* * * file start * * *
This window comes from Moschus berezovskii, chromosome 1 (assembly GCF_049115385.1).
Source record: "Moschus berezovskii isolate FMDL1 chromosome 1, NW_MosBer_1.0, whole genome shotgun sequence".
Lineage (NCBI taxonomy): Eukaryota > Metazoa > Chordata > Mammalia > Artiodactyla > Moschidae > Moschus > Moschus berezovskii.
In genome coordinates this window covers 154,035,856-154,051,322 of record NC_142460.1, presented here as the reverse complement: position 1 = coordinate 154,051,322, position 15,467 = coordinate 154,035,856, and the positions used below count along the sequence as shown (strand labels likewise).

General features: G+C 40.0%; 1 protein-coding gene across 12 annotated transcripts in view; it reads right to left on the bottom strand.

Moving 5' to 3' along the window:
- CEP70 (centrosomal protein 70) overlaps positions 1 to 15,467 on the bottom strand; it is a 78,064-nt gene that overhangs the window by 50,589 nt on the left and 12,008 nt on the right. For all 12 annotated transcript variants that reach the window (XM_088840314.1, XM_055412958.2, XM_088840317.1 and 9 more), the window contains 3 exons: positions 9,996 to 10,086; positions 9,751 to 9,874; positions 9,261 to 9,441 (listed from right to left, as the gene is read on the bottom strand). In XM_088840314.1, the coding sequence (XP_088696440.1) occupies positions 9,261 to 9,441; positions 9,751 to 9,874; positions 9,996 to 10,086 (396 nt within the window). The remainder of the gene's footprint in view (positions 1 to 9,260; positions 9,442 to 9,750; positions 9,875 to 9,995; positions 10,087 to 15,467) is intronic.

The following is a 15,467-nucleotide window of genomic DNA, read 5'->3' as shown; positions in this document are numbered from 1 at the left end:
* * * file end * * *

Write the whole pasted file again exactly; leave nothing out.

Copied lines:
This window comes from Moschus berezovskii, chromosome 1 (assembly GCF_049115385.1).
Source record: "Moschus berezovskii isolate FMDL1 chromosome 1, NW_MosBer_1.0, whole genome shotgun sequence".
Lineage (NCBI taxonomy): Eukaryota > Metazoa > Chordata > Mammalia > Artiodactyla > Moschidae > Moschus > Moschus berezovskii.
In genome coordinates this window covers 154,035,856-154,051,322 of record NC_142460.1, presented here as the reverse complement: position 1 = coordinate 154,051,322, position 15,467 = coordinate 154,035,856, and the positions used below count along the sequence as shown (strand labels likewise).

General features: G+C 40.0%; 1 protein-coding gene across 12 annotated transcripts in view; it reads right to left on the bottom strand.

Moving 5' to 3' along the window:
- CEP70 (centrosomal protein 70) overlaps positions 1 to 15,467 on the bottom strand; it is a 78,064-nt gene that overhangs the window by 50,589 nt on the left and 12,008 nt on the right. For all 12 annotated transcript variants that reach the window (XM_088840314.1, XM_055412958.2, XM_088840317.1 and 9 more), the window contains 3 exons: positions 9,996 to 10,086; positions 9,751 to 9,874; positions 9,261 to 9,441 (listed from right to left, as the gene is read on the bottom strand). In XM_088840314.1, the coding sequence (XP_088696440.1) occupies positions 9,261 to 9,441; positions 9,751 to 9,874; positions 9,996 to 10,086 (396 nt within the window). The remainder of the gene's footprint in view (positions 1 to 9,260; positions 9,442 to 9,750; positions 9,875 to 9,995; positions 10,087 to 15,467) is intronic.

The following is a 15,467-nucleotide window of genomic DNA, read 5'->3' as shown; positions in this document are numbered from 1 at the left end: